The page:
David W. Hankins David_Hankins at isc.org
Wed Aug 9 16:09:30 UTC 2006

On Wed, Aug 09, 2006 at 04:25:02PM +0100, Simon Hobson wrote:
> At 10:43 -0400 9/8/06, Darren wrote:
> >Does anyone know what the server does with the lease (if exist) when it
> >receives this message (all IPs have been changed to protect the
> >guilty).  Further, does anyone know why a client would send such a message?:
> >
> >Jul 12 21:09:52 dhcp-1 dhcpd: DHCPDECLINE of from
> >00:11:11:7b:83:da (BRENDA1) via not found
> It's client specific, but typically it means that the client is 
> unhappy in some way with what it's been offered and wants a different 
> lease.

It's not client specific.  Or rather, it shouldn't be.

Quoth rfc2131...

section 3.1:

   DHCPDECLINE  -  Client to server indicating network address is already
                   in use.


     point, the client is configured.  If the client detects that the
     address is already in use (e.g., through the use of ARP), the
     client MUST send a DHCPDECLINE message to the server and restarts
     the configuration process.  The client SHOULD wait a minimum of ten
     seconds before restarting the configuration process to avoid
     excessive network traffic in case of looping.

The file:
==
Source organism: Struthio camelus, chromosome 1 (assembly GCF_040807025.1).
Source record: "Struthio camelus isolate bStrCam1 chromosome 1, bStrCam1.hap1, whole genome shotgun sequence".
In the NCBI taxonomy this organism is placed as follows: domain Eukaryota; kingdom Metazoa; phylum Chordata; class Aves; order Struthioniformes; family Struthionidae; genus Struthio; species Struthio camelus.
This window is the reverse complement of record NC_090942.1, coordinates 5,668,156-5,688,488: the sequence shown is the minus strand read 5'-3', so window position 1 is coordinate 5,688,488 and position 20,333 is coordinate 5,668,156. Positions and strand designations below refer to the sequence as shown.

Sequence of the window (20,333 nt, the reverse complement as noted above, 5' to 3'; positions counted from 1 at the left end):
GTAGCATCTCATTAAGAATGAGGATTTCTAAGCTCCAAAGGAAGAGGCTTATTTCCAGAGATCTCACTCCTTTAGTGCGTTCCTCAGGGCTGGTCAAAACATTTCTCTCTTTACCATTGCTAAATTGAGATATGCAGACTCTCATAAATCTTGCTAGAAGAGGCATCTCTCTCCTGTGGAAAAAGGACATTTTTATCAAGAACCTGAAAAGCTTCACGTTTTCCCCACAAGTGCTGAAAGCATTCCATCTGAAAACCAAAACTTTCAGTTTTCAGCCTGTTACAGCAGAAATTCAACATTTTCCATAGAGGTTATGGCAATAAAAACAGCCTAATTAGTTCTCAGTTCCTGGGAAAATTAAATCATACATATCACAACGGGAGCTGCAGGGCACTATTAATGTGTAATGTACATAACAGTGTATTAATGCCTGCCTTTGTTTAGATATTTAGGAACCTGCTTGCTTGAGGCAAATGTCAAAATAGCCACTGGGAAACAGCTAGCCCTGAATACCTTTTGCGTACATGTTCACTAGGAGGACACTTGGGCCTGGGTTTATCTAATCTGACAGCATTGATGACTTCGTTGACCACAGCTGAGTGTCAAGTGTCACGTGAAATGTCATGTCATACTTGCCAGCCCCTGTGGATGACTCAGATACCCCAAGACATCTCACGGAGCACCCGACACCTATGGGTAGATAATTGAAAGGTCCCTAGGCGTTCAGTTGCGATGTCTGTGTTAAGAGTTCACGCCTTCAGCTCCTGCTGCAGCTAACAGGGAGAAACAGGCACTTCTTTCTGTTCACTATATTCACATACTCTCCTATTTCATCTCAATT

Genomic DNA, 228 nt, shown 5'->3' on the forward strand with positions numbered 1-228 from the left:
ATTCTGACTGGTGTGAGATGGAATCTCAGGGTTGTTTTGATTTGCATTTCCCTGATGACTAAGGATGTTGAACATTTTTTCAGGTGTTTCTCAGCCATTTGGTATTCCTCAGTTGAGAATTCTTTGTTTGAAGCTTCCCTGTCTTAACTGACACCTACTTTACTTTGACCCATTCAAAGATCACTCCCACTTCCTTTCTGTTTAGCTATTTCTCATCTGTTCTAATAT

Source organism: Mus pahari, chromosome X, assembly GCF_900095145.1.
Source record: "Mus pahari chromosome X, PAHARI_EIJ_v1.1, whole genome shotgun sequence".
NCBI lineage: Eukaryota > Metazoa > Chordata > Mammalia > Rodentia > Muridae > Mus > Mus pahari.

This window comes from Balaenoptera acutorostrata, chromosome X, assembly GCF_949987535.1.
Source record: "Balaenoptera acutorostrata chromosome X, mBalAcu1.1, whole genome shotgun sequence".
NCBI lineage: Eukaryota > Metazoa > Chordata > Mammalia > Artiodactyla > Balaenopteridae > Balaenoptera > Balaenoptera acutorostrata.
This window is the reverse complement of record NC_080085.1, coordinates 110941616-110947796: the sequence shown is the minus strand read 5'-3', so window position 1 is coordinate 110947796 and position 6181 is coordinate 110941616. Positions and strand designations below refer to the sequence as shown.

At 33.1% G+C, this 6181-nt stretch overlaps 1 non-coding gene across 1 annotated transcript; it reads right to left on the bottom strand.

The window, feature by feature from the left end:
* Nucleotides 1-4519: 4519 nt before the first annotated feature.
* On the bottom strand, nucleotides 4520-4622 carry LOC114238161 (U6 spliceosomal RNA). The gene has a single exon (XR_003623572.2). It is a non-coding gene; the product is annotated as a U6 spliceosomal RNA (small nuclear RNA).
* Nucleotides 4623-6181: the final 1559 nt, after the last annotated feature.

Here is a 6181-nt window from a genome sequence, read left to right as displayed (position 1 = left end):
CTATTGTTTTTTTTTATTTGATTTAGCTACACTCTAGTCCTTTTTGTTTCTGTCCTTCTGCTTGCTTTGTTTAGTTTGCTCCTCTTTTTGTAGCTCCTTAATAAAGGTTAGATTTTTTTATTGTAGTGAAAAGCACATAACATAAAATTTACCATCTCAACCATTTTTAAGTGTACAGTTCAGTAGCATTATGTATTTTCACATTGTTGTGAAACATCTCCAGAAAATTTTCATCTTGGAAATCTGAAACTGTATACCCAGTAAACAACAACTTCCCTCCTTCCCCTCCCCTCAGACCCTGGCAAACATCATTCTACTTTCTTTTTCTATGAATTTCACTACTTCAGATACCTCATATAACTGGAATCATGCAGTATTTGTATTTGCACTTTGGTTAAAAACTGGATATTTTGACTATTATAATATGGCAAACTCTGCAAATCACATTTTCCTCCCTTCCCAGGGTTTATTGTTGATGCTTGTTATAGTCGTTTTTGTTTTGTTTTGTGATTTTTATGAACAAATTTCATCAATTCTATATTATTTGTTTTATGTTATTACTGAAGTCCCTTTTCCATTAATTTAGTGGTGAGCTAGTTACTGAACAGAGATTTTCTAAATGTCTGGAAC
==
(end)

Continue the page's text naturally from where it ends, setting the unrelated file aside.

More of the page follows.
4.3.3 DHCPDECLINE message

   If the server receives a DHCPDECLINE message, the client has
   discovered through some other means that the suggested network
   address is already in use.  The server MUST mark the network address
   as not available and SHOULD notify the local system administrator of
   a possible configuration problem.

ISC DHCP moves leases that were DECLINEd into the ABANDONED

ABANDONED leases are never allocated for use - except as a last
resort (there are no FREE leases remaining).

DHCP failover pairs version 3.0.3 and prior will never allocate
ABANDONED leases under any circumstances.

As of 3.0.4 and future, ABANDONED leases are treated like
last-resort "FREE" leases (eg only the primary may use them,
and it only does so as a last resort).

On the subject of best practices...

Systems administrators SHOULD look for abandoned leases, and
investigate if they are in active use by a rogue client on the
network (using any logs or diagnostics available).

Once such 'bread crumbs' have been exhausted (or the luser has
successfully been LARTed), the address SHOULD be reset (returning
it to the FREE state).

Unfortunately that last bit either means using OMAPI or editing
the dhcpd.leases file manually.

David W. Hankins	"If you don't do it right the first time,
Software Engineer		you'll just have to do it again."
Internet Systems Consortium, Inc.	-- Jack T. Hankins

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